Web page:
How to Invoke
Prior to commencing a rite of invocation of one of the Divine Names, undergo an ablution--a holy wash. Then sit in a quite room and do some rhythmic breathing. If you are conducting your obligatory prayers at the same time, then begin the chanting of the Divine Names after the prayers; if not, offer a general prayer of worship to Allah prior to the zikr. If you know the Al-Fatihah verse, commence with this.
Carefully choose a Divine Name in accord with your need, or you may pick one from your divination pouch as explained earlier. Then recite the name for the amount of times equal to its value; or you may multiply the value with the sacred numbers 19 or 11 to be found structurally in the Quran and chant the resultant amount.
Another method is to chant the Name until you feel that you have reached an inner response. In some specific rites you may be asked to chant for a certain number of times unrelated to the value of the Names. This is permissible so long as there is ground for this. There is much leeway in the practice of the Divine Names. We might also point out that Allah loves odd numbers.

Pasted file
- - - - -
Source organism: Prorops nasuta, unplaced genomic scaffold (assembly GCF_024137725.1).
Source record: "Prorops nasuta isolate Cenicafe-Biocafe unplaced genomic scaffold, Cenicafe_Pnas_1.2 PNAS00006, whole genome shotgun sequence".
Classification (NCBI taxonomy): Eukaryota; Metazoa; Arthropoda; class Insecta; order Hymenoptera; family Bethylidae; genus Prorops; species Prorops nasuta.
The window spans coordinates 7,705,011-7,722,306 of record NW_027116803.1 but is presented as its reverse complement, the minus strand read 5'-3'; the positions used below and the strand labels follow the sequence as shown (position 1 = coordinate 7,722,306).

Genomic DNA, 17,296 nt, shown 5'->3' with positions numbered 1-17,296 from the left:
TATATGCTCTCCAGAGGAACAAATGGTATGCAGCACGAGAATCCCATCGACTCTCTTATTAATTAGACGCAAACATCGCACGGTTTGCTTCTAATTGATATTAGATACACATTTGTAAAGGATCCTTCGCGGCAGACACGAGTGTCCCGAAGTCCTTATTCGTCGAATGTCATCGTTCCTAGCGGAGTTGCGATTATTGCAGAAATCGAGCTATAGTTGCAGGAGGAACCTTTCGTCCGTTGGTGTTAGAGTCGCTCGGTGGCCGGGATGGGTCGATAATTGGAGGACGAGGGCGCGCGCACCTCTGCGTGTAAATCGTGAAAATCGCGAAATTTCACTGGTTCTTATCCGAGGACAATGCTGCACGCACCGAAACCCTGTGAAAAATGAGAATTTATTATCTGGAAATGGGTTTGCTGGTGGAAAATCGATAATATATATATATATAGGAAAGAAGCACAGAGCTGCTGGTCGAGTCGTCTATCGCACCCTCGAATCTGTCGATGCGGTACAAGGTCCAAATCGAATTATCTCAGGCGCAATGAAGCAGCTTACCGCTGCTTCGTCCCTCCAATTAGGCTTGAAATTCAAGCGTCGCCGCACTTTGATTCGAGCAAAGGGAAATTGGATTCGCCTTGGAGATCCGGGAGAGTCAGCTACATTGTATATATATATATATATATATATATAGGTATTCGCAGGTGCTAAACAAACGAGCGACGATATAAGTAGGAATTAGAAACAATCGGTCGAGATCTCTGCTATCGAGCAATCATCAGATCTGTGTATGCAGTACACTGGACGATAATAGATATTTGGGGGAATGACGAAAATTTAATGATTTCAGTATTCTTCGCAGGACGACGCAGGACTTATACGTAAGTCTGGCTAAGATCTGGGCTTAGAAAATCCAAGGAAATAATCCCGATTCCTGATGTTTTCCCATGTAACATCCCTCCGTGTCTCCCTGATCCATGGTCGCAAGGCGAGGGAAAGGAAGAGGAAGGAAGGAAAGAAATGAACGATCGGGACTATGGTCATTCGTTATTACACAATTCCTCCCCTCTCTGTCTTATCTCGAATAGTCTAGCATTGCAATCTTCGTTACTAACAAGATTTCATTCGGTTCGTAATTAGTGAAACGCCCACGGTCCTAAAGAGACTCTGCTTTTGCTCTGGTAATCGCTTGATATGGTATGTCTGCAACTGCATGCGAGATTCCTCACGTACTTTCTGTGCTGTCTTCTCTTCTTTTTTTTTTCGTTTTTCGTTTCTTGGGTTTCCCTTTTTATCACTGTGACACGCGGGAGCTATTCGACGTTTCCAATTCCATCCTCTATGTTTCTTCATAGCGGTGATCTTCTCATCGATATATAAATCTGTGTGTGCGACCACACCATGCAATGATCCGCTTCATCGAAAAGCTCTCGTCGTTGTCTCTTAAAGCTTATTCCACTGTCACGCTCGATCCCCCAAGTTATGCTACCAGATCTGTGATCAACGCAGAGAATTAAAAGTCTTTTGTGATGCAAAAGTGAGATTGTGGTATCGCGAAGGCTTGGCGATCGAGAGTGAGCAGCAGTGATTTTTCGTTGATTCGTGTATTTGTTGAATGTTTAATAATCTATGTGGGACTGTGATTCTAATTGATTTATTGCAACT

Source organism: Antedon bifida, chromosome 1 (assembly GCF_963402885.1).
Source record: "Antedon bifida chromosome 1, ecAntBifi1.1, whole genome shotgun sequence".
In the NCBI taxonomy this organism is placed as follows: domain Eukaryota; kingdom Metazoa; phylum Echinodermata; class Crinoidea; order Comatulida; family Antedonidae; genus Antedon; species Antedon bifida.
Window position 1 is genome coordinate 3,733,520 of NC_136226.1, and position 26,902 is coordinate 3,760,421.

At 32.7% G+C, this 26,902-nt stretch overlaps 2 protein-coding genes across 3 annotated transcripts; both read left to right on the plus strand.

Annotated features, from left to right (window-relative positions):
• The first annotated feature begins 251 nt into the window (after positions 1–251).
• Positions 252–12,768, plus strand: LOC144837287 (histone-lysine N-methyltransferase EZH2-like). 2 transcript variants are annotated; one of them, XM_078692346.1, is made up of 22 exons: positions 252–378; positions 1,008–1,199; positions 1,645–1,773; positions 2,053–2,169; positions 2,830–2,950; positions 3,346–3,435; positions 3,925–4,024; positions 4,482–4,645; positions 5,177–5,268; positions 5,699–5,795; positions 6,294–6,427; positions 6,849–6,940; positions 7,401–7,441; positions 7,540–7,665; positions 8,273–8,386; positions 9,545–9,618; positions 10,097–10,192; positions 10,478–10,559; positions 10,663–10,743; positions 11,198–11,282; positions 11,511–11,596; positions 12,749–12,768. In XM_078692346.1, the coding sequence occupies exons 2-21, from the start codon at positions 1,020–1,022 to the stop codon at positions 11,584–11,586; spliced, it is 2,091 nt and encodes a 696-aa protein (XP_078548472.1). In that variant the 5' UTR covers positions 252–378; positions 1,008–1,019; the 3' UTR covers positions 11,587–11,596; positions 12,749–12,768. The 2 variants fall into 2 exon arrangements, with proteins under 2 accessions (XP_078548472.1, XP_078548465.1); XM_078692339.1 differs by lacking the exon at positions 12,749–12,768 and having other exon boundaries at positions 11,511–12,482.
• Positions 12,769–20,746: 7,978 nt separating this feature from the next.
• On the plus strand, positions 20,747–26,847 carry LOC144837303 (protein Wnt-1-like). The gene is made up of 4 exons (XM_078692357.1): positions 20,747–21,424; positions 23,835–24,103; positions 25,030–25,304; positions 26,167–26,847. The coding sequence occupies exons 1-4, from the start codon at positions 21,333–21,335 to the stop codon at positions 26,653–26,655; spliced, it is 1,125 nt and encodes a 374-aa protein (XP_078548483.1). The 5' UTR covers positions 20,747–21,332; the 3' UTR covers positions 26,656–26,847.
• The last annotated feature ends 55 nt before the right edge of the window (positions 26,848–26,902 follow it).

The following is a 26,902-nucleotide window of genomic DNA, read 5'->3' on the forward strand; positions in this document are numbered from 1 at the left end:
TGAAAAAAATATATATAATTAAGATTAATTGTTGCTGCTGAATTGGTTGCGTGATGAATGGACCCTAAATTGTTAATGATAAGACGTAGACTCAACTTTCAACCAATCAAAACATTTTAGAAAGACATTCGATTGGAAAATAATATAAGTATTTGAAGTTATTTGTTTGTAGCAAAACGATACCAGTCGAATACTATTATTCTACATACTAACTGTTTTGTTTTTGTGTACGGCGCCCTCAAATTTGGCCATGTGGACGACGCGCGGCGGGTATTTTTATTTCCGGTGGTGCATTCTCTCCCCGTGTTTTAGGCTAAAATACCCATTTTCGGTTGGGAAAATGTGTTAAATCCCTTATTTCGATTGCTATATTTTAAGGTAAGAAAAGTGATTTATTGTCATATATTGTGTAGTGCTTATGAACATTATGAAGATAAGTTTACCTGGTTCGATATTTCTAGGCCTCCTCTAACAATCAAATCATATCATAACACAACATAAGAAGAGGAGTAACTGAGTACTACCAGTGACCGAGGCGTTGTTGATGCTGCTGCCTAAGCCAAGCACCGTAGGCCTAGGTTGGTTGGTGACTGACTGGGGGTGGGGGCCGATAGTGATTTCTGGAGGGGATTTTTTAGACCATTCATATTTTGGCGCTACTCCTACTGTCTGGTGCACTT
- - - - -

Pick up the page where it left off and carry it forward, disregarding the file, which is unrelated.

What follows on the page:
To count the number of chants, a tasbih (rosary) may be used. Use one tasbih for one Divine Name, Mantra or Prayer, as this would charge the rosary with a specific energy and not fill it with cross vibes derived from charging with too many different Names. They may cancel each other out. Stick to this rule--one mantra or Name--one rosary. This would transform the counter into a powerful talisman as the energy of the Name accumulates. Practitioners have found that rosaries are the best counting device, as mechanical counters and watches tend to dysfunction because of the influence of the energy build-up.
When reciting do not phrase the Names with the prefix Al but begin with Ya; and add the suffix "u" to it. Thus for instance, "Al Jabbar" is invoked as "Ya Jabbaru." "Ar Rahim" as "Ya Rahimu."